It’s been one year, exactly, since Ottawa Sun reporter Doug Hempstead spent 20 minutes in his car in sweltering heat to prove a point – that cars are no place to leave your pets in hot summer weather.
Dogs don’t sweat. Instead, they cool themselves by taking in oxygen when they pant. If the air they are breathing is over 40 C, they have no way of cooling themselves. Their normal body temperature is about 39 C, and temperatures over 40 C can cause them irreparable brain damage or death. Leaving the windows open slightly doesn’t do a lot to change the temperature in the vehicle.
Each year the OHS takes hundreds of calls about dogs left in vehicles on hot summer days. A car parked on a hot day, even in the shade, can quickly become a furnace.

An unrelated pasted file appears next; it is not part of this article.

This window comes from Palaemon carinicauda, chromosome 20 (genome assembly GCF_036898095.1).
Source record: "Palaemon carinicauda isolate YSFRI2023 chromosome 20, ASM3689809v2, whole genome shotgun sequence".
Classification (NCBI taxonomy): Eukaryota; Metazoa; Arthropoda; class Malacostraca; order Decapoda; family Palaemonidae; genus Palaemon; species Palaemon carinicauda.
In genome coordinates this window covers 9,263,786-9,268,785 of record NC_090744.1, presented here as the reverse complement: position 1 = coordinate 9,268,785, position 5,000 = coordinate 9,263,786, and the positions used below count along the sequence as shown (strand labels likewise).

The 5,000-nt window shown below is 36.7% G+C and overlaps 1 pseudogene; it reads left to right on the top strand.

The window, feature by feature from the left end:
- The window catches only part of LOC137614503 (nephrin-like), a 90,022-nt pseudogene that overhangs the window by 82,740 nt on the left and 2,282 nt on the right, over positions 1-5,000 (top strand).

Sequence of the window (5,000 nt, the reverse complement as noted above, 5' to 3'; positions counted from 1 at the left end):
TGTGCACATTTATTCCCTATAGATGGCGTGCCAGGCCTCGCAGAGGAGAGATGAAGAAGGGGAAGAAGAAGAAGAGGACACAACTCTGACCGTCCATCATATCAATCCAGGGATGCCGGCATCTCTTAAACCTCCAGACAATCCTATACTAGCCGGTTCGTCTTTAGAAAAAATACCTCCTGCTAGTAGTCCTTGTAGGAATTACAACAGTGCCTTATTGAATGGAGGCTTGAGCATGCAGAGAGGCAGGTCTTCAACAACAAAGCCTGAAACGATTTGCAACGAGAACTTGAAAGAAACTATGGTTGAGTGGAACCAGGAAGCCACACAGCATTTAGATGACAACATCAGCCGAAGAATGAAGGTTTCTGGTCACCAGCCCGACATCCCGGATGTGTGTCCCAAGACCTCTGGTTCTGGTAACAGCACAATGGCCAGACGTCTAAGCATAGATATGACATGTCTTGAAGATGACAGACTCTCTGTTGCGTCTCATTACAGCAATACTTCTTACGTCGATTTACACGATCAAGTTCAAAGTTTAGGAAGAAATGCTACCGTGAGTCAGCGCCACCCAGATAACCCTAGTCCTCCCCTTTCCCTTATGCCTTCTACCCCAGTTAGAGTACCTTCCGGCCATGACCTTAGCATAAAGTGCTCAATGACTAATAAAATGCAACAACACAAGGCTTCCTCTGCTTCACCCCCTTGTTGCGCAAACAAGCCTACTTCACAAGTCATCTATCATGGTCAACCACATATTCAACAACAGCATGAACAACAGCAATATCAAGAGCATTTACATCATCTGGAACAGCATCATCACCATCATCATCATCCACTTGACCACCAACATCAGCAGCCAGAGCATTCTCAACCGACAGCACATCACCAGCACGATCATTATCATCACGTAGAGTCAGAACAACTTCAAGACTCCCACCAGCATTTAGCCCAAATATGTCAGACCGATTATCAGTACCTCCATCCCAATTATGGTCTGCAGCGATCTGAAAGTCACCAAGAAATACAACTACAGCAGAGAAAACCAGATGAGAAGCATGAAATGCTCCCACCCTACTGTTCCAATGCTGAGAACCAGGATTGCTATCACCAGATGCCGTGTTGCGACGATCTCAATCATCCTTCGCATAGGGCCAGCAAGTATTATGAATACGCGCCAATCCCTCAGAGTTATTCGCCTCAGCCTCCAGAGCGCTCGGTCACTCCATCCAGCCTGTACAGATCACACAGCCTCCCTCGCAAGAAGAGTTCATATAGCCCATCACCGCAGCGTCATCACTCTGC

Owners leaving an animal in a vehicle can be charged under the Ontario SPCA Act. Investigators have the authority of a police officer when enforcing these laws. The Act permits the investigator to issue a written order to the owner of the animal or to take the necessary steps to relieve the animal from distress. Non-compliance of an OSPCA order may result in the animal being removed from private property (including parked vehicles).
When a heat advisory is issued, it applies to animals, not just people. The older or more vulnerable the animal, the more susceptible they are to heatstroke... or worse.
If you see an animal that may be suffering from heat exhaustion, and the owner can’t be quickly located, enlist the help of a parking attendant, security guard or nearby police officer, or call the OHS at 613-725-1532.
If you missed the 20-minute docu-drama that Doug Hempstead filmed this time last year, or you want to see it again, click here!